With production week almost over and performances heading our way, Maria Mizzi sits down with comic illustrator Samwel Mallia to find out what fuelled his Orpheus in the Underworld comic.
When an illustrator is told to present a comic adaptation of an stage production, it’s probably not normal that one is met by such enthusiasm. But this one’s a bit of a different story.
“Personally I am captivated by the Orpheus myth and its characters and how Offenbach’s retelling tears their traits apart in such an absurd manner.” As Samwel Mallia animatedly gestures his eagerness for this production, one can’t help but feel slightly excited by the prospect of it all. “I quite like the whimsical tone adopted here, the flashy appropriation of costumes and settings all make for good fun, and that’s what keeps driving these mythical characters forward in our time.”
Orpheus in the Underworld, a Valletta 2018 and Teatru Manoel production is all of this and then some. With the help of young crew and cast from the Teatru Manoel Youth Opera, the flavour of this 19th century masterpiece is going to be bumped up and given a new zesty touch. This particular incarnation of the parody will be set in the bright neon lights of the 1980s with all the trims and frills that come with it.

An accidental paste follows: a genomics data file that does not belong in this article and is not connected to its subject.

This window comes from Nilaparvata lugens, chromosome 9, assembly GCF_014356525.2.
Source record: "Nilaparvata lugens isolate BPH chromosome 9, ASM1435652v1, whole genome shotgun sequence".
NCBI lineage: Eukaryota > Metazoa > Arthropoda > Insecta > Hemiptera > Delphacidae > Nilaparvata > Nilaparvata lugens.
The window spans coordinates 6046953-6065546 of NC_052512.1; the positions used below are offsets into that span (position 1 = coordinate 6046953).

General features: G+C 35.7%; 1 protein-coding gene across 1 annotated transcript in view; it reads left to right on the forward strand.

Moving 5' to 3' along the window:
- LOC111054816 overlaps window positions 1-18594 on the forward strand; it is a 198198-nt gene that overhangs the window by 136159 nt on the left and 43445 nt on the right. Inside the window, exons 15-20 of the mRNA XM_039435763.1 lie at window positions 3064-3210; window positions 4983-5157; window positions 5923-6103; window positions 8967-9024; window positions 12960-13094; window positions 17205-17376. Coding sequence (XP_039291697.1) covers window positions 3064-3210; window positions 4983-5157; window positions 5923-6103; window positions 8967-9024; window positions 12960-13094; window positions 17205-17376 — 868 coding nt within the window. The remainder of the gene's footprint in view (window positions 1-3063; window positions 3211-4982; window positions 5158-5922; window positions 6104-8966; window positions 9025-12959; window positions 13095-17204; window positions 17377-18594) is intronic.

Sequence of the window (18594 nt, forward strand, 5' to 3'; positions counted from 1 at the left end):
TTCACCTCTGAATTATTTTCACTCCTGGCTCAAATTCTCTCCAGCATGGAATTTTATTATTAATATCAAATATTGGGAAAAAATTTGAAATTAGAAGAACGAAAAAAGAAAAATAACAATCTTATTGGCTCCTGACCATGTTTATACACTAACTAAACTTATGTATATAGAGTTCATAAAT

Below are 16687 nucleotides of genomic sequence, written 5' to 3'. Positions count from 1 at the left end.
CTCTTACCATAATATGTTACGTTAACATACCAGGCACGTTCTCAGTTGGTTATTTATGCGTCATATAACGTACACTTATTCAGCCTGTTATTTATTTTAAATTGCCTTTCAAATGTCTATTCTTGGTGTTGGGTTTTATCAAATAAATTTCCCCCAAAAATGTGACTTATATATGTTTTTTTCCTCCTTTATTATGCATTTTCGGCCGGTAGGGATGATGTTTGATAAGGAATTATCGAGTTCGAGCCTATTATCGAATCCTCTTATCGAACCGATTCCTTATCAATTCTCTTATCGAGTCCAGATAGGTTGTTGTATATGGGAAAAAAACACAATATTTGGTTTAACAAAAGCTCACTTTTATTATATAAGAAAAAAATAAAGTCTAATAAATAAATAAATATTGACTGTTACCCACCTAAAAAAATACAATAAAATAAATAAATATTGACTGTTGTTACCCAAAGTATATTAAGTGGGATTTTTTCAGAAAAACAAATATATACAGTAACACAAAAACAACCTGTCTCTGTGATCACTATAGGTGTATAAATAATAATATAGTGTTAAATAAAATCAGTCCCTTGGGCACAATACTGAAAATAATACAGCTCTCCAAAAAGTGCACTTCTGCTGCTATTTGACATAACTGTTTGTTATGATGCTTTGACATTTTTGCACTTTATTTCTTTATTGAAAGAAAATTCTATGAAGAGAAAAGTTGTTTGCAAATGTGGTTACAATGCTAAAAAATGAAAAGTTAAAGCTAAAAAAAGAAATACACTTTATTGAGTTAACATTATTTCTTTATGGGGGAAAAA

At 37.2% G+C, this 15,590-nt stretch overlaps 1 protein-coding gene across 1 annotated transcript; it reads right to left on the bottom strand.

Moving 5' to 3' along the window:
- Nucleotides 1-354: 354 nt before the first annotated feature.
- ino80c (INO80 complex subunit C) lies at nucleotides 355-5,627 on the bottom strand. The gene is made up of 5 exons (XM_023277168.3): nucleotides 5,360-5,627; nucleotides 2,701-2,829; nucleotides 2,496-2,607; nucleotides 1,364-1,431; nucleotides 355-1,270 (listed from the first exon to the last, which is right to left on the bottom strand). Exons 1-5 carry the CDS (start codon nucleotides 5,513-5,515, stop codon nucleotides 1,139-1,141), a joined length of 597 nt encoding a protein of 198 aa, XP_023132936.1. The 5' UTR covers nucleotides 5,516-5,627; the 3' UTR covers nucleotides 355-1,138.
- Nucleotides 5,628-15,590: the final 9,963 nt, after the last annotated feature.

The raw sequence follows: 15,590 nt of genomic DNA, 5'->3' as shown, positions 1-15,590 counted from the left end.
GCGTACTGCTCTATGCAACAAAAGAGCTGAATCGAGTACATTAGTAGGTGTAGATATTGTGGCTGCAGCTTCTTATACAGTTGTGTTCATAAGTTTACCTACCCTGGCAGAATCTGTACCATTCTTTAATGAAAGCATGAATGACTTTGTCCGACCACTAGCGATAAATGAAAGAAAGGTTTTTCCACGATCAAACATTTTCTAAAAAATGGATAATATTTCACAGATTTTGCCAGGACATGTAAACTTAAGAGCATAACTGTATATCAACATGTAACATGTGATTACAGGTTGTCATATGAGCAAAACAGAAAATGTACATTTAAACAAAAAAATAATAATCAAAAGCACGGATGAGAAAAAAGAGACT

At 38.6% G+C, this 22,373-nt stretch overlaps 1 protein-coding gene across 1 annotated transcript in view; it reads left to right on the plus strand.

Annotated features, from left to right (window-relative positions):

Sam created five comic strips for the Orpheus campaign after having been asked to give a new dynamic to the production. “Seeing such a retelling adopt this 80s inspired rendition of Offenbach’s Orpheus continues to successfully represent these personalities through exaggeration of sorts… I think it’s the very strong 1980s inspired design style that solidified the purpose and aesthetic of these comics.”
He understands that for such an opera, with this fresh novel twist, there needed to be a re-introduction of sorts; the audience needed to see it a new way, they needed a new perspective. “The web comic is a quick, fun and an easily digestible way through which the world and characters of the production could be re-introduced to any potential audience. On top of all this, the web comic being based on social media allows for more effortless spread and potential for interaction in the road leading up to Orpheus in the Underworld.”
When asked for any final thoughts about the production, he thinks briefly and says, “It was fun interpreting this production in comic form and I’m very excited to see how it pans out on stage.” And we must admit that we can’t wait to sit down and watch the curtain rise on what is promising to be one of the most exciting stage productions of this theatre season.
Orpheus in the Underworld at Teatru Manoel this weekend on the 8 and 9 October. Make sure not to miss it and book your tickets now.